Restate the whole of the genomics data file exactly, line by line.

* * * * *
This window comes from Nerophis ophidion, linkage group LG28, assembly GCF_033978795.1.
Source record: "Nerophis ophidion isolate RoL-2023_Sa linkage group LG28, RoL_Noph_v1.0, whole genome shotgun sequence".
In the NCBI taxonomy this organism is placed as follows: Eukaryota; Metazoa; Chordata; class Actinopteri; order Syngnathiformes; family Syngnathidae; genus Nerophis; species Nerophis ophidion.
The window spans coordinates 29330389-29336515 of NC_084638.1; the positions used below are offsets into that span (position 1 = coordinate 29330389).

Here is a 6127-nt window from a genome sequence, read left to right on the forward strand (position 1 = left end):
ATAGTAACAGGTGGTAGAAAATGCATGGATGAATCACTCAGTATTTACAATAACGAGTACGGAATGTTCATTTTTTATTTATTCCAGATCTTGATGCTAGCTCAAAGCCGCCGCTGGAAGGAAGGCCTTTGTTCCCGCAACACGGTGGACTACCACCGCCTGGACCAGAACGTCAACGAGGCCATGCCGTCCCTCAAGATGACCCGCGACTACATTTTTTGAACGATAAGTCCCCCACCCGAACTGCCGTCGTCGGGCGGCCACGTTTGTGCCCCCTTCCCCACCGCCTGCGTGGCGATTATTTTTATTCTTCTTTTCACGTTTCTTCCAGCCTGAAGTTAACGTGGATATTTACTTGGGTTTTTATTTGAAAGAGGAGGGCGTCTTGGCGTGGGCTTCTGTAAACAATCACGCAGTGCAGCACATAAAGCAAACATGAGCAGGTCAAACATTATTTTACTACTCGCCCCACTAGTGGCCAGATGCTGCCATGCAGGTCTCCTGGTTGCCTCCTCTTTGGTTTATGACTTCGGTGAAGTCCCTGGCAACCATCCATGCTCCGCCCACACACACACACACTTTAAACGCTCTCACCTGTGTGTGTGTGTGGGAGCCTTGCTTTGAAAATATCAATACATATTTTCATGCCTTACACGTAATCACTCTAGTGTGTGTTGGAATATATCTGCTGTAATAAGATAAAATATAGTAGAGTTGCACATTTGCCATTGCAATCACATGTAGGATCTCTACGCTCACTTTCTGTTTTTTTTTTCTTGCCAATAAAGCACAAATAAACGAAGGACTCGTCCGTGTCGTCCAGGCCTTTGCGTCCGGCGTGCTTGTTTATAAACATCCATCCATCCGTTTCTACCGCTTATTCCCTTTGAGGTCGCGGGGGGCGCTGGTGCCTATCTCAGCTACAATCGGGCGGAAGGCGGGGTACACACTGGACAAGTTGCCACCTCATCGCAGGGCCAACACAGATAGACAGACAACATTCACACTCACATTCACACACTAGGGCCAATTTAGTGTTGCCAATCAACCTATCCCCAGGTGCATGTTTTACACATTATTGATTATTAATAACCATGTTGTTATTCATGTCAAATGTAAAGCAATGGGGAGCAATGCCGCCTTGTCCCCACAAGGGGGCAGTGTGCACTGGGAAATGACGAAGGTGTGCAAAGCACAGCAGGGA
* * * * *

This window comes from Nerophis ophidion, linkage group LG28, assembly GCF_033978795.1.
Source record: "Nerophis ophidion isolate RoL-2023_Sa linkage group LG28, RoL_Noph_v1.0, whole genome shotgun sequence".
In the NCBI taxonomy this organism is placed as follows: Eukaryota; Metazoa; Chordata; class Actinopteri; order Syngnathiformes; family Syngnathidae; genus Nerophis; species Nerophis ophidion.
The window spans coordinates 29330389-29336515 of NC_084638.1; the positions used below are offsets into that span (position 1 = coordinate 29330389).

Here is a 6127-nt window from a genome sequence, read left to right on the forward strand (position 1 = left end):
ATAGTAACAGGTGGTAGAAAATGCATGGATGAATCACTCAGTATTTACAATAACGAGTACGGAATGTTCATTTTTTATTTATTCCAGATCTTGATGCTAGCTCAAAGCCGCCGCTGGAAGGAAGGCCTTTGTTCCCGCAACACGGTGGACTACCACCGCCTGGACCAGAACGTCAACGAGGCCATGCCGTCCCTCAAGATGACCCGCGACTACATTTTTTGAACGATAAGTCCCCCACCCGAACTGCCGTCGTCGGGCGGCCACGTTTGTGCCCCCTTCCCCACCGCCTGCGTGGCGATTATTTTTATTCTTCTTTTCACGTTTCTTCCAGCCTGAAGTTAACGTGGATATTTACTTGGGTTTTTATTTGAAAGAGGAGGGCGTCTTGGCGTGGGCTTCTGTAAACAATCACGCAGTGCAGCACATAAAGCAAACATGAGCAGGTCAAACATTATTTTACTACTCGCCCCACTAGTGGCCAGATGCTGCCATGCAGGTCTCCTGGTTGCCTCCTCTTTGGTTTATGACTTCGGTGAAGTCCCTGGCAACCATCCATGCTCCGCCCACACACACACACACTTTAAACGCTCTCACCTGTGTGTGTGTGTGGGAGCCTTGCTTTGAAAATATCAATACATATTTTCATGCCTTACACGTAATCACTCTAGTGTGTGTTGGAATATATCTGCTGTAATAAGATAAAATATAGTAGAGTTGCACATTTGCCATTGCAATCACATGTAGGATCTCTACGCTCACTTTCTGTTTTTTTTTTCTTGCCAATAAAGCACAAATAAACGAAGGACTCGTCCGTGTCGTCCAGGCCTTTGCGTCCGGCGTGCTTGTTTATAAACATCCATCCATCCGTTTCTACCGCTTATTCCCTTTGAGGTCGCGGGGGGCGCTGGTGCCTATCTCAGCTACAATCGGGCGGAAGGCGGGGTACACACTGGACAAGTTGCCACCTCATCGCAGGGCCAACACAGATAGACAGACAACATTCACACTCACATTCACACACTAGGGCCAATTTAGTGTTGCCAATCAACCTATCCCCAGGTGCATGTTTTACACATTATTGATTATTAATAACCATGTTGTTATTCATGTCAAATGTAAAGCAATGGGGAGCAATGCCGCCTTGTCCCCACAAGGGGGCAGTGTGCACTGGGAAATGACGAAGGTGTGCAAAGCACAGCAGGGA